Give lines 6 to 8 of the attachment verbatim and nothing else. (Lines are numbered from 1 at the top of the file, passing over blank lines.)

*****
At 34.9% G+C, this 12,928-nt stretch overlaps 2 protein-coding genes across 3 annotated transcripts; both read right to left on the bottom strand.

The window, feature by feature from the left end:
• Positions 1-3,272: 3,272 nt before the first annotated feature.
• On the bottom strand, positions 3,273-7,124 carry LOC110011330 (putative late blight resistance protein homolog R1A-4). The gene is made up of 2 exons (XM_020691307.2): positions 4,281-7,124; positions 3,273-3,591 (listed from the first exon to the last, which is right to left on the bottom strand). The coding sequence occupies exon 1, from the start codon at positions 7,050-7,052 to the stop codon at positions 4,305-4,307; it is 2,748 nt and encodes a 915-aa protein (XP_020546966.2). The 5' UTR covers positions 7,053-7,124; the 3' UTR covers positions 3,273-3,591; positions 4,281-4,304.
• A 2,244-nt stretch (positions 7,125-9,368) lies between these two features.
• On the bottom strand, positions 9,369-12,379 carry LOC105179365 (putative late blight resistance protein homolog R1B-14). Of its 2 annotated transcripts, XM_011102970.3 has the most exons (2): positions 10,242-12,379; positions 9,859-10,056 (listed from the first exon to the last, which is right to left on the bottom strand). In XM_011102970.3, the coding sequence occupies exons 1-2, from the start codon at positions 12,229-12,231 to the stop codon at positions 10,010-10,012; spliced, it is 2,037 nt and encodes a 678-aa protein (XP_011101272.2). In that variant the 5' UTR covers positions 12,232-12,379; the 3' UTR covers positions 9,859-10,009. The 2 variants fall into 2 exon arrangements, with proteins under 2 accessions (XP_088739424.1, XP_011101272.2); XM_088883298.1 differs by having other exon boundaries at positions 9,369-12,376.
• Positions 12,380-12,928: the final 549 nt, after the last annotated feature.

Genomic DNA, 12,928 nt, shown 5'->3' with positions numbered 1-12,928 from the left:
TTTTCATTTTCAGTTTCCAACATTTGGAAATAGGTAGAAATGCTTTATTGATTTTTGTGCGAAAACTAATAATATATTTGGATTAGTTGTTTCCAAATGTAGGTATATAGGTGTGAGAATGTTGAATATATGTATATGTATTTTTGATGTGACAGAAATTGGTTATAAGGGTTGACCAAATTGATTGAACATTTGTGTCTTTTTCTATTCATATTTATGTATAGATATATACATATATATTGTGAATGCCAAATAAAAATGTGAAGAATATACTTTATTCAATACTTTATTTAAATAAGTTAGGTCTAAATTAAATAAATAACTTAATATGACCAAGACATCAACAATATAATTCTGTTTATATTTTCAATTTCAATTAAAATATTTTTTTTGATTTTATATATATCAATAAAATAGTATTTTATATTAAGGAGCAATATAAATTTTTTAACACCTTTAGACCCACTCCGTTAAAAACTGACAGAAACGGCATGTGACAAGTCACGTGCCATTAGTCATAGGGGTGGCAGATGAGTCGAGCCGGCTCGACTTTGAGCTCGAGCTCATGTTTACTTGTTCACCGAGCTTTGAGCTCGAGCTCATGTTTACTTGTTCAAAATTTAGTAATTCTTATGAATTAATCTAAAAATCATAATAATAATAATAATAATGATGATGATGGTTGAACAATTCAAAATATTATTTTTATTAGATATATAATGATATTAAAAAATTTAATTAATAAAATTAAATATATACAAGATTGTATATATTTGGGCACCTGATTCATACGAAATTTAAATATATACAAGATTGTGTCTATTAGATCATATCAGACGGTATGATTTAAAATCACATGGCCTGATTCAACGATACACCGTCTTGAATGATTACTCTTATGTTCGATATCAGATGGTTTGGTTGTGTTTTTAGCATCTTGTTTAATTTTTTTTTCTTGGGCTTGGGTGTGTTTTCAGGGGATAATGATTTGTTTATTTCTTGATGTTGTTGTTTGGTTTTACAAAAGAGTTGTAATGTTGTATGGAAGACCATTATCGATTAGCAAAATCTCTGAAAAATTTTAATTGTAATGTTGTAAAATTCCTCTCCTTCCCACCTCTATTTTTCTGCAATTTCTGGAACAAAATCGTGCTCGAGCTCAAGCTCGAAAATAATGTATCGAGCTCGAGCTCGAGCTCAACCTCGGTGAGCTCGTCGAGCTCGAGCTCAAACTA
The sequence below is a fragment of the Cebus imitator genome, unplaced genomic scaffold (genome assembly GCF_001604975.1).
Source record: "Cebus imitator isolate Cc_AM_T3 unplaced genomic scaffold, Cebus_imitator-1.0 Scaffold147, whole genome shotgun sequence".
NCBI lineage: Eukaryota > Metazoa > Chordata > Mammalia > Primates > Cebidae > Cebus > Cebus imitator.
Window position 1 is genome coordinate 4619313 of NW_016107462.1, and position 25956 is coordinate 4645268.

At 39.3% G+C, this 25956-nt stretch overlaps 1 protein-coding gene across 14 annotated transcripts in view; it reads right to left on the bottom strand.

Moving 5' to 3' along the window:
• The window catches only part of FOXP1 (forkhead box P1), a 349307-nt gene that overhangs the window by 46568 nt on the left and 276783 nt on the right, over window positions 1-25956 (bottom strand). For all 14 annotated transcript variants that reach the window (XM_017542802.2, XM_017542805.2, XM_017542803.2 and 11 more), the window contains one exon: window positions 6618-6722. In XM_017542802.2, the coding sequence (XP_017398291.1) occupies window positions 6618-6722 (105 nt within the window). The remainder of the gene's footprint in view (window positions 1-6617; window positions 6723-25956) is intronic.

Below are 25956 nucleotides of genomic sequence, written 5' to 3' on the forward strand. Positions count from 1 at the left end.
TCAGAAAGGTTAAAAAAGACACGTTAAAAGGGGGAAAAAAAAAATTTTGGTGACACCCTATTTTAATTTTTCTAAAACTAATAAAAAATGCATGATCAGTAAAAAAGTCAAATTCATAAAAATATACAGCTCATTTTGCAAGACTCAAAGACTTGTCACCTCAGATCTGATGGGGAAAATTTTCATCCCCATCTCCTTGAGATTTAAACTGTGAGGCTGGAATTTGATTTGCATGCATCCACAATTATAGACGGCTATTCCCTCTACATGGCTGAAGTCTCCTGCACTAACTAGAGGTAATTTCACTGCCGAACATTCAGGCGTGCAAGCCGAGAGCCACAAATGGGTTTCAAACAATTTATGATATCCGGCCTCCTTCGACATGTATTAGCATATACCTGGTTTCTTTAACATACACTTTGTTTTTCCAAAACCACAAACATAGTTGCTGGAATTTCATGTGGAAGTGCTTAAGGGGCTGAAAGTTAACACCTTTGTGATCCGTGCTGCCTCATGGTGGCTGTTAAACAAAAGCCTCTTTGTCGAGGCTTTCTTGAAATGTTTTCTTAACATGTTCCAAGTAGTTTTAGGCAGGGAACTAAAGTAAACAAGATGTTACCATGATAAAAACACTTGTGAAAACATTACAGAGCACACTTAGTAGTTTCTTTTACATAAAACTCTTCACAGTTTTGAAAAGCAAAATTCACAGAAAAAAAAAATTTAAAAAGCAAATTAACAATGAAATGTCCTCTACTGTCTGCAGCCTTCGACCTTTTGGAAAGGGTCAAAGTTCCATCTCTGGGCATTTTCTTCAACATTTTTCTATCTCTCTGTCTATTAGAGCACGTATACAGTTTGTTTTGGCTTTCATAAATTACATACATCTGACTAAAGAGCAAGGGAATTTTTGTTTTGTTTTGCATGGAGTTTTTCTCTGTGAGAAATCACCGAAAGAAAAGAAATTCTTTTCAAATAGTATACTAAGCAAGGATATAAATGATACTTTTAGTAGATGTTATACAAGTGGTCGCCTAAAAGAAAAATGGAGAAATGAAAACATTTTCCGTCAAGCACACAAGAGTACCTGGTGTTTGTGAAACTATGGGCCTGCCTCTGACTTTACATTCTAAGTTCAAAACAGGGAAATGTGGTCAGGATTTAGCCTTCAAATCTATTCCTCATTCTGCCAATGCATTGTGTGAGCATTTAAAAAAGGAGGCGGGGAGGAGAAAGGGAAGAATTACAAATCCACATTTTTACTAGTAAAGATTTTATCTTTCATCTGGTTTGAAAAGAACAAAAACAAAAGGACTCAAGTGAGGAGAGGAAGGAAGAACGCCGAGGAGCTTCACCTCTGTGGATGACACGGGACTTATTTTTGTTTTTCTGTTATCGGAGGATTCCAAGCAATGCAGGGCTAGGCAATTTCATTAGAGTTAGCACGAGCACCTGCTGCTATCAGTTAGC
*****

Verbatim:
• On the bottom strand, positions 9,369-12,379 carry LOC105179365 (putative late blight resistance protein homolog R1B-14). Of its 2 annotated transcripts, XM_011102970.3 has the most exons (2): positions 10,242-12,379; positions 9,859-10,056 (listed from the first exon to the last, which is right to left on the bottom strand). In XM_011102970.3, the coding sequence occupies exons 1-2, from the start codon at positions 12,229-12,231 to the stop codon at positions 10,010-10,012; spliced, it is 2,037 nt and encodes a 678-aa protein (XP_011101272.2). In that variant the 5' UTR covers positions 12,232-12,379; the 3' UTR covers positions 9,859-10,009. The 2 variants fall into 2 exon arrangements, with proteins under 2 accessions (XP_088739424.1, XP_011101272.2); XM_088883298.1 differs by having other exon boundaries at positions 9,369-12,376.
• Positions 12,380-12,928: the final 549 nt, after the last annotated feature.

Genomic DNA, 12,928 nt, shown 5'->3' with positions numbered 1-12,928 from the left: